"We started as a British Invasion wanna-be band, really, kind of Curtis Mayfield-meets-the-Hollies," remarks Ides guitarist, lead singer, and principal songwriter Jim Peterik today. "We loved that sound, but as the band wore on, we started wanting to do songs with brass, like the James Brown stuff and Arthur Conley's 'Sweet Soul Music.' We got a trumpet, and that was seductive; then we got another. It was kind of a gradual process, and I think the audience kind of came with us. 'Cause we always still did the harmony stuff. We still did the 'Roller Coaster'-like material. But then we started injecting some of the brass in even one of the Parrot singles, 'My Foolish Pride.'"

As the 1960s ended, a big influence on the Ides of March was Blood, Sweat & Tears, who were doing a great deal to popularize the use of horns within a rock context with their huge hit singles and albums. "When we went down to the Kinetic Playground in Chicago to see Blood, Sweat & Tears, they had just gotten [lead singer] David Clayton-Thomas," remembers Peterik. "They had just put out the second [album]. They started the set with 'More and More,' and we go, 'Holy mackerel, this is unbelievable.' But of course, we were very influenced by the first album, with [BS&T founder] Al Kooper in it. The famous story is, I actually brought Blood, Sweat & Tears a tape of 'Vehicle,' a little demo tape of that song, kind of a rehearsal tape to see if they were interested in recording it. I don't think they listened to it till after the song was #1, and I ran into [BS&T's] Steve Katz in an airport. And he says, 'Yeah, should have listened to that song.'"

Even before "Vehicle" came out, the Ides of March had made the leap to the Warner Brothers label with the help of manager-producers Frank Rand and Bob Destocki (the latter of whom was a regional promo representative for the company). "We had one single out on Warner Brothers, 'One Woman Man,' in '69, and it didn't really chart," continues Peterik. "But the company was interested enough in the band to say, 'Look, show us what else you got.' That's when we went into the studio to cut the four-song demo. 'Vehicle' was the fourth song on the demo reel, because we really didn't know what we had at the time. They called us and said, 'My god, this is a number one record.' And we go, 'Really? Great.' So they got all excited, and they broke the record."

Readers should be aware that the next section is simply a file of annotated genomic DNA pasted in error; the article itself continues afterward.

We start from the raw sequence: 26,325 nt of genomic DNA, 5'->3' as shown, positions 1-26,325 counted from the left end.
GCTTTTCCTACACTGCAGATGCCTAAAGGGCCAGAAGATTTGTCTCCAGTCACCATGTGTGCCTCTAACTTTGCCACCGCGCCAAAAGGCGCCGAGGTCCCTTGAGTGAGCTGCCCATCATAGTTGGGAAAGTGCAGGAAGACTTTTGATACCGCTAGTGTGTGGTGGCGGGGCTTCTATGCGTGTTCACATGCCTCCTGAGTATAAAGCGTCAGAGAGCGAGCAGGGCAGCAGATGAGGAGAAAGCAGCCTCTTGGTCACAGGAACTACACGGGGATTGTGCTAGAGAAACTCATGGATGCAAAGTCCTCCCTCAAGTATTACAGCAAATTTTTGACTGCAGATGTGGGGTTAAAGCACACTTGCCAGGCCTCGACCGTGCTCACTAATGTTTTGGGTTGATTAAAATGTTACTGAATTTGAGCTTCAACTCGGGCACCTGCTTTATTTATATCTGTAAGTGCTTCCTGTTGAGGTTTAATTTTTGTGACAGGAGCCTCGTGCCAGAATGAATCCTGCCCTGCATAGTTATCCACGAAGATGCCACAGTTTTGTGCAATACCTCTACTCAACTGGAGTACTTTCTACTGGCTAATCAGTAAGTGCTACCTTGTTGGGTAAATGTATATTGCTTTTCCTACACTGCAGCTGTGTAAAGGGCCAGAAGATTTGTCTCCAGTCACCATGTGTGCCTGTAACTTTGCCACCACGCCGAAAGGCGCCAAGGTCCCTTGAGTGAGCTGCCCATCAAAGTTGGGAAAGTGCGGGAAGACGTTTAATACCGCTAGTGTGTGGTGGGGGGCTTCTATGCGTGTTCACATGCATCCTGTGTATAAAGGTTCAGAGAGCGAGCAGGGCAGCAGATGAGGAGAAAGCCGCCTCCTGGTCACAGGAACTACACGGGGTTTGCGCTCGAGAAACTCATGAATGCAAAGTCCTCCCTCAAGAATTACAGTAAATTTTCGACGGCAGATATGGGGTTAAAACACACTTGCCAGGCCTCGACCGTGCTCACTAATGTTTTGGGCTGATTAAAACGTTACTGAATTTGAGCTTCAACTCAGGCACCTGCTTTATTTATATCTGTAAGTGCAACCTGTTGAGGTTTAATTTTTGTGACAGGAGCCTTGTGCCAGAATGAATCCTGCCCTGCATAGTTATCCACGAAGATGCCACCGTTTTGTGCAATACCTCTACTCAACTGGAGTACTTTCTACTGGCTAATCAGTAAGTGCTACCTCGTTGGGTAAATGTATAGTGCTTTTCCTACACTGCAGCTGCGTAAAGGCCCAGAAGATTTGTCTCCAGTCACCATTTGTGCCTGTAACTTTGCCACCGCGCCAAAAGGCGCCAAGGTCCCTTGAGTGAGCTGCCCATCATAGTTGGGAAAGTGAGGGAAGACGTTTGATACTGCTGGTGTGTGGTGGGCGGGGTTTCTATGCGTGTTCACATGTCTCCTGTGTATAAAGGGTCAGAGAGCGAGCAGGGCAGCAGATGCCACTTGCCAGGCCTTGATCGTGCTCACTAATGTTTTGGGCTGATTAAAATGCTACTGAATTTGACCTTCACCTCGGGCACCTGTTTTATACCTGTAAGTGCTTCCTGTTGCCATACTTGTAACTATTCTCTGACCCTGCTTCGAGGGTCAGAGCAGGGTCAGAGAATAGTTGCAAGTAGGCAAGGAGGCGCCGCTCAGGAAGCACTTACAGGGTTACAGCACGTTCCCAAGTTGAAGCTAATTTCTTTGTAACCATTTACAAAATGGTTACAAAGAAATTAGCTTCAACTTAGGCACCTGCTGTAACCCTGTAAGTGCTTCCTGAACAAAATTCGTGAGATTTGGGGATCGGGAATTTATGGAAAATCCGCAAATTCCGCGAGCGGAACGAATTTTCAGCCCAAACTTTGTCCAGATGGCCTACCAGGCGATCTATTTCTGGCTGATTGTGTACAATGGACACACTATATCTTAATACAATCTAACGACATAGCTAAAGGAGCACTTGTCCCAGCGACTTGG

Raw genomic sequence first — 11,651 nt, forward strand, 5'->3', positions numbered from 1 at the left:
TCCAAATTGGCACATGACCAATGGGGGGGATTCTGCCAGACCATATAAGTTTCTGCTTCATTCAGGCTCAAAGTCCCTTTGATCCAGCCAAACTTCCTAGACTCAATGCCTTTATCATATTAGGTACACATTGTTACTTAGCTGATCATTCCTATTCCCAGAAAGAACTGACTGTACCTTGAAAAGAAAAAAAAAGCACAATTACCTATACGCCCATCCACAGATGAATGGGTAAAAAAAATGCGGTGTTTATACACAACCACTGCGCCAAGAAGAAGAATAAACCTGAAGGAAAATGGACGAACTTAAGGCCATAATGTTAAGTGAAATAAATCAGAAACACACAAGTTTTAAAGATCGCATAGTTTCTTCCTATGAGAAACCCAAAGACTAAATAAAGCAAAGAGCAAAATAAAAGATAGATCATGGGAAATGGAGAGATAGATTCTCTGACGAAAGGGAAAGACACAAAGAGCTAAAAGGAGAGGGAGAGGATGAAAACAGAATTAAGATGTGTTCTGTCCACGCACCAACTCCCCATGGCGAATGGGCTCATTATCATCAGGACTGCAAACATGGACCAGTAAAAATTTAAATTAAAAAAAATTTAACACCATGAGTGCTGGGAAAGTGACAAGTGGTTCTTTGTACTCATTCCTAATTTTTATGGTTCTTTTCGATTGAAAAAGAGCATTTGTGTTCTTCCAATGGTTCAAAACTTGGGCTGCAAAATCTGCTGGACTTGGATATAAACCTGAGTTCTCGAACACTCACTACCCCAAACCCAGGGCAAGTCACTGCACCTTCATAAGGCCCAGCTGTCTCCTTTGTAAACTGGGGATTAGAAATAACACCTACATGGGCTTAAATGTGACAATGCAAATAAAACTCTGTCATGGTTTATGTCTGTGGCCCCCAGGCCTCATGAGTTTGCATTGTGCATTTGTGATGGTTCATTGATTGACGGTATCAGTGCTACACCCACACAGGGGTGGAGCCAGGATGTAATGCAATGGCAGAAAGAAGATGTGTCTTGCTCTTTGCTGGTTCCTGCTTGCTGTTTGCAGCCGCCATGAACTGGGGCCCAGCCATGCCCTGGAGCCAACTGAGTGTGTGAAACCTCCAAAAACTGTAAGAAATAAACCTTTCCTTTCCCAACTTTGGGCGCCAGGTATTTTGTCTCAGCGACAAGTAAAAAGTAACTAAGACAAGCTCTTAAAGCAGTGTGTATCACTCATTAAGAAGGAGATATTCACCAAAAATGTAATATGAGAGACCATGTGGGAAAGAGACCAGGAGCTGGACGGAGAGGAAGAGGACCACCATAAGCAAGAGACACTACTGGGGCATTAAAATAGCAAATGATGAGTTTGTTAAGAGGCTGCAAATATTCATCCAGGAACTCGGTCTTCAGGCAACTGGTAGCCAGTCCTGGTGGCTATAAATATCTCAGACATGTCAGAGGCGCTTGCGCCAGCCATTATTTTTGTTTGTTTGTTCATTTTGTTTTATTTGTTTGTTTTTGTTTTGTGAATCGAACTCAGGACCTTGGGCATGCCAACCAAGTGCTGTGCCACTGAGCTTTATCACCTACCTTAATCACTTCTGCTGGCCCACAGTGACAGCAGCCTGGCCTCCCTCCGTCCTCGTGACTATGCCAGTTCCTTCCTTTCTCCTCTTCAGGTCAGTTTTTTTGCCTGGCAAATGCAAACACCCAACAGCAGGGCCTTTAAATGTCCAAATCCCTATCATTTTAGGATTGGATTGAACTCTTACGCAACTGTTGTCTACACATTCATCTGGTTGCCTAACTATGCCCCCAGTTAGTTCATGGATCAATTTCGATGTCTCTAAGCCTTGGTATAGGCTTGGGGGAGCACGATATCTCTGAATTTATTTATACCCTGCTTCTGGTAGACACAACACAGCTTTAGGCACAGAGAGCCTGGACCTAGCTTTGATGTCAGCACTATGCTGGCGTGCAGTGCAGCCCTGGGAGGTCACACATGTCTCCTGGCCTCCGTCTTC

In keeping with part of its musical inspiration, a lot of literal blood, sweat and tears went into the recording of "Vehicle." "I didn't know it at the time, but I was doing a spot-on David Clayton-Thomas imitation," admits Jim. "I mean, people in the studio said it was scary. I thought that was it, that was the take. And Frank Rand says, 'Peterik, would you stop trying to be David Clayton-Thomas and just be Peterik?' I go, 'I am, I am.' He says, 'Just do it again.' So I did a real pissed-off take, and that was, of course, the money take." As the backing vocals were being recorded, fourteen seconds were accidentally erased from the master tape by the second engineer. Fortunately, creative editing saved the day when fourteen seconds were inserted from take one to replace the missing snippet.

"The album was recorded after the single was taking off," pitches in multi-instrumentalist and fellow Ides of March founder-member Larry Millas. "'Vehicle' was the fastest-breaking single that Warner Brothers had ever had up until that time. It broke nationally within a week, which was pretty unusual. It happened so quickly Warner Brothers sort of made a panic call to our managers -- 'We have to have an album out immediately.' Fortunately, Jim did have a bunch of songs ready to go, and we worked 'em out in the studio. The entire record was recorded, overdubbed, mixed, [and] out the door in about a week, which is pretty much unheard of."

"Some of the songs were staples in our live show, so it wasn't like we had to work 'em out from scratch," adds Peterik. "Something like 'Symphony for Eleanor,' we had been performing in concert for probably a year already. 'Wooden Ships/Dharma for One,' same story. 'Sky Is Falling' was part of that four-song demo. So we had a head start on the album, and then we went in and just did the rest." Listeners expecting variations on a "Vehicle" theme might have been surprised by the variety on the LP, though it did contain some more hard-charging brassy rock tunes such as "Bald Medusa" and "The Sky Is Falling." There was also the gentler folk-rock-pop of "Home"; the Creedence Clearwater Revival homage "Factory Band"; a long medley of Crosby, Stills & Nash's "Wooden Ships" with Jethro Tull's "Dharma for One"; and a nine-minute makeover of the Beatles' "Eleanor Rigby," here retitled "Symphony for Eleanor (Eleanor Rigby)."

"There is a lot of diversity on that record," agrees Peterik. "We made it so young. Our maturation process, we were all doing it in public. Where most bands hone their sound, and they make it or they don't make it, the public heard every transition we made. In the early days, I was just trying to be the Beatles, or variations thereof. And then when Blood, Sweat & Tears hit, my idol was David Clayton-Thomas. And his idol was probably Ray Charles, so on down the food chain."